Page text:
Sloane Crosley’s novel “The Clasp” follows three young people, two male, one female, as they move from college to adulthood, still searching for purpose and intent. Crosley appears Wednesday, Nov. 4, at Seattle’s Elliott Bay Book Co.
by Sloane Crosley
Farrar, Straus and Giroux, 384 pp., $26
Guy de Maupassant’s classic short story “The Necklace” leaves its mark on Sloane Crosley’s “The Clasp” like a too-tight bracelet; the 140-year-old French tale inspires, haunts and teases Crosley’s debut novel. In the story, an unhappy woman is left destitute after she and her husband struggle for years to pay back a friend for a lost necklace — only to find, far too late, that the bauble was fake.
A scene in “The Clasp,” in which a college class encounters “The Necklace,” shows how de Maupassant’s story can act as a mirror, reflecting back whatever one wants to find.
Nathaniel (a self-absorbed student) reflects on how the real tragedy is the husband, “whose life was ruined because he wanted to make someone else happy.” Other student interpretations: “Irony. Society. Class. France.” The middle-aged professor dramatically insists that it’s about the plight of aging. “It’s unbearably sad,” she intones, her voice cracking.
Crosley, known for two wisecracking New Yorker essay collections (“I Was Told There’d Be Cake,” and “How Did You Get This Number”), here crafts a light but engrossing tale, never unbearably sad, often surprisingly poignant. At its center are three former college friends, all dancing dangerously close to their 30th birthdays.
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Nathaniel is a not-quite-successful TV writer in Hollywood, whose most prominent credit is on a show called “Dude Move.” Kezia, a Manhattanite, works for a terrifyingly mercurial jewelry designer, whose typical product might include “lace-covered resin and petrified rat teeth.” And Victor has just been fired from the Internet’s seventh-largest search engine.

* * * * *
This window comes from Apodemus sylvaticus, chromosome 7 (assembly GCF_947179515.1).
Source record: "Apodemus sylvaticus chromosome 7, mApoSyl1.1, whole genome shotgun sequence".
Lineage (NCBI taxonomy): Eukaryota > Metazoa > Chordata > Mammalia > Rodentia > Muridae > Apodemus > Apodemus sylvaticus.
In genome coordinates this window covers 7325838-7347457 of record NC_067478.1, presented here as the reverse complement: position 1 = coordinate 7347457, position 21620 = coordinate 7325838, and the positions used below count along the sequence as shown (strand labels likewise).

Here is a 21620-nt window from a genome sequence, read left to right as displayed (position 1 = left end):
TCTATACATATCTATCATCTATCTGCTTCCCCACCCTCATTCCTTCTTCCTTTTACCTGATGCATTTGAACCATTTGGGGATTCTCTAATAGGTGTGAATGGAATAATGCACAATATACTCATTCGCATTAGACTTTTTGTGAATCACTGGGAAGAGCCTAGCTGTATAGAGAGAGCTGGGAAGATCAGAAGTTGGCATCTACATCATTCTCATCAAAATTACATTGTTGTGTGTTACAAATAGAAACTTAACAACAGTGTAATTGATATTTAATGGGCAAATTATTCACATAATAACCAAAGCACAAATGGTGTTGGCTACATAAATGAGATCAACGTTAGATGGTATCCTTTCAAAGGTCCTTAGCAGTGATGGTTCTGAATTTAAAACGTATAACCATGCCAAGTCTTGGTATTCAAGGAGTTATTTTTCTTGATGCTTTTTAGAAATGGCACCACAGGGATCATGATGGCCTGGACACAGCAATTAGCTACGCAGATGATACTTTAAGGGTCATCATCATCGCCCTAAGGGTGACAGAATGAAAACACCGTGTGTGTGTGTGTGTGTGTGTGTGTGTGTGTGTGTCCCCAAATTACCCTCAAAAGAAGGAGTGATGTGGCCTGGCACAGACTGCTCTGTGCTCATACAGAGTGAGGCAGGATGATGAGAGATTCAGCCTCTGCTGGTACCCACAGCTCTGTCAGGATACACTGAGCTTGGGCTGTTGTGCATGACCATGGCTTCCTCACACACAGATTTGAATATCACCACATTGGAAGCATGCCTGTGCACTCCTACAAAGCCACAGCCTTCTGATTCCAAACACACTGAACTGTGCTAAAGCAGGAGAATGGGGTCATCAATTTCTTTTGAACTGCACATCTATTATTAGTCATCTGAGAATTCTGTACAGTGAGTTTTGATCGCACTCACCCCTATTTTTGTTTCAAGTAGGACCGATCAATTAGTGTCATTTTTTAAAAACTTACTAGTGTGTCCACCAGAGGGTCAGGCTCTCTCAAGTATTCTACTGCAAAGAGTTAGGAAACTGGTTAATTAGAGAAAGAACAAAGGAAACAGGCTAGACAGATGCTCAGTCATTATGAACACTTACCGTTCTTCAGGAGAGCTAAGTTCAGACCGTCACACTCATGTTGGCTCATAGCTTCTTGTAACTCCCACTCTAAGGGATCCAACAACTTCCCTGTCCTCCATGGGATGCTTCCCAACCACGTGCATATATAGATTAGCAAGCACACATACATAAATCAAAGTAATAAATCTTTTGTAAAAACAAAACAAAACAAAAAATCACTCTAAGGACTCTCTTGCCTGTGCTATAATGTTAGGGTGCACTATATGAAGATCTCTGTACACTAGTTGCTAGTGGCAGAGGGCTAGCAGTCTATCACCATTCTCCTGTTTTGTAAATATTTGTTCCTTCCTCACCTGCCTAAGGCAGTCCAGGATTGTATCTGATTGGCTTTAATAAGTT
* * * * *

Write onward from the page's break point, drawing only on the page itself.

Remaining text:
The trio, a former love triangle (Victor loved Kezia, Kezia loved Nathaniel, Nathaniel loved … well, no one really), reunite for a wedding, at which time the depressed Victor is tossed, unwittingly, a mystery: a drawing of a necklace, whose disappearance dates back to World War II France.
Needing something to do, Victor makes his way overseas, to (ah, oui!) the former home of de Maupassant himself, where he hopes to find some answers — about the necklace, and about his own life.
Crosley’s sardonic wit makes the book a sly page-turner; like listening to a story told by a friend with a knack for making everything just a little funnier than it really is. And Victor emerges as a memorable sad-sack (he looks, notes one character, like “a busted Adrian Brody”), contemplating the emptiness of his life after his apartment is robbed.
He owns nothing, he reflects: “What pieces of the world were his?” It’s why the necklace engages him, jolts him into activity — “part of the necklace’s worth was that it was impossible to get.” Or was it?
“The Clasp” ends with a hard-to-pull-off coincidence, but a satisfying one; along the way, the reader’s reminded of how college friends can push time backward, bringing with them a whiff of days long gone.
And its treasure-hunt elements are irresistible. The necklace, ponders Victor, is one of those things “whose fate was to bide their time and hope … like the infirm elderly who have slipped in their own homes and now must wait in the dark for someone to come find them.”